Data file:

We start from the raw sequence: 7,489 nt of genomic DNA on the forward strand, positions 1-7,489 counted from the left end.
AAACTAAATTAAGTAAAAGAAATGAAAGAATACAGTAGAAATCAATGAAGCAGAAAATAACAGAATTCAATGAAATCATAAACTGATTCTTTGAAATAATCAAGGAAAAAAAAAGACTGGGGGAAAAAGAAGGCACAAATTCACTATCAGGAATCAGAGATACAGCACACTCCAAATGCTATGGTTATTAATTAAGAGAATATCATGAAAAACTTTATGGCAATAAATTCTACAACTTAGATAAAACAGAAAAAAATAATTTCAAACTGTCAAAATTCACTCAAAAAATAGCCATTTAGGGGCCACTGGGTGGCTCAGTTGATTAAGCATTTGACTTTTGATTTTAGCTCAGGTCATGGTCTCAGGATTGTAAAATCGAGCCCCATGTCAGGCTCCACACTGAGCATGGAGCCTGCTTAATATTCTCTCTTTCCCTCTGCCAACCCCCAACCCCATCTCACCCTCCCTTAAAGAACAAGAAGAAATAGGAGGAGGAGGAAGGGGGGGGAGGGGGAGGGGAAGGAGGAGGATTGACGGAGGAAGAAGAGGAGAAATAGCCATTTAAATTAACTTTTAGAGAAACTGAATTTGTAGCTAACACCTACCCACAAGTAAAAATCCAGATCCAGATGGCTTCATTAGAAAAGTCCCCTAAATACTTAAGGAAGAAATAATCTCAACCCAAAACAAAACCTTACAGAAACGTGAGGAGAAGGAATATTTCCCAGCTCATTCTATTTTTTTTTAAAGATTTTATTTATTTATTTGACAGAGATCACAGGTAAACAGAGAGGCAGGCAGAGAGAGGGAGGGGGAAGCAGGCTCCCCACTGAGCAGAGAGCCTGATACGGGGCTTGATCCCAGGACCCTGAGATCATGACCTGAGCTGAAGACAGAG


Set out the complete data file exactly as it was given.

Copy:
We start from the raw sequence: 7,489 nt of genomic DNA on the forward strand, positions 1-7,489 counted from the left end.
AAACTAAATTAAGTAAAAGAAATGAAAGAATACAGTAGAAATCAATGAAGCAGAAAATAACAGAATTCAATGAAATCATAAACTGATTCTTTGAAATAATCAAGGAAAAAAAAAGACTGGGGGAAAAAGAAGGCACAAATTCACTATCAGGAATCAGAGATACAGCACACTCCAAATGCTATGGTTATTAATTAAGAGAATATCATGAAAAACTTTATGGCAATAAATTCTACAACTTAGATAAAACAGAAAAAAATAATTTCAAACTGTCAAAATTCACTCAAAAAATAGCCATTTAGGGGCCACTGGGTGGCTCAGTTGATTAAGCATTTGACTTTTGATTTTAGCTCAGGTCATGGTCTCAGGATTGTAAAATCGAGCCCCATGTCAGGCTCCACACTGAGCATGGAGCCTGCTTAATATTCTCTCTTTCCCTCTGCCAACCCCCAACCCCATCTCACCCTCCCTTAAAGAACAAGAAGAAATAGGAGGAGGAGGAAGGGGGGGGAGGGGGAGGGGAAGGAGGAGGATTGACGGAGGAAGAAGAGGAGAAATAGCCATTTAAATTAACTTTTAGAGAAACTGAATTTGTAGCTAACACCTACCCACAAGTAAAAATCCAGATCCAGATGGCTTCATTAGAAAAGTCCCCTAAATACTTAAGGAAGAAATAATCTCAACCCAAAACAAAACCTTACAGAAACGTGAGGAGAAGGAATATTTCCCAGCTCATTCTATTTTTTTTTAAAGATTTTATTTATTTATTTGACAGAGATCACAGGTAAACAGAGAGGCAGGCAGAGAGAGGGAGGGGGAAGCAGGCTCCCCACTGAGCAGAGAGCCTGATACGGGGCTTGATCCCAGGACCCTGAGATCATGACCTGAGCTGAAGACAGAG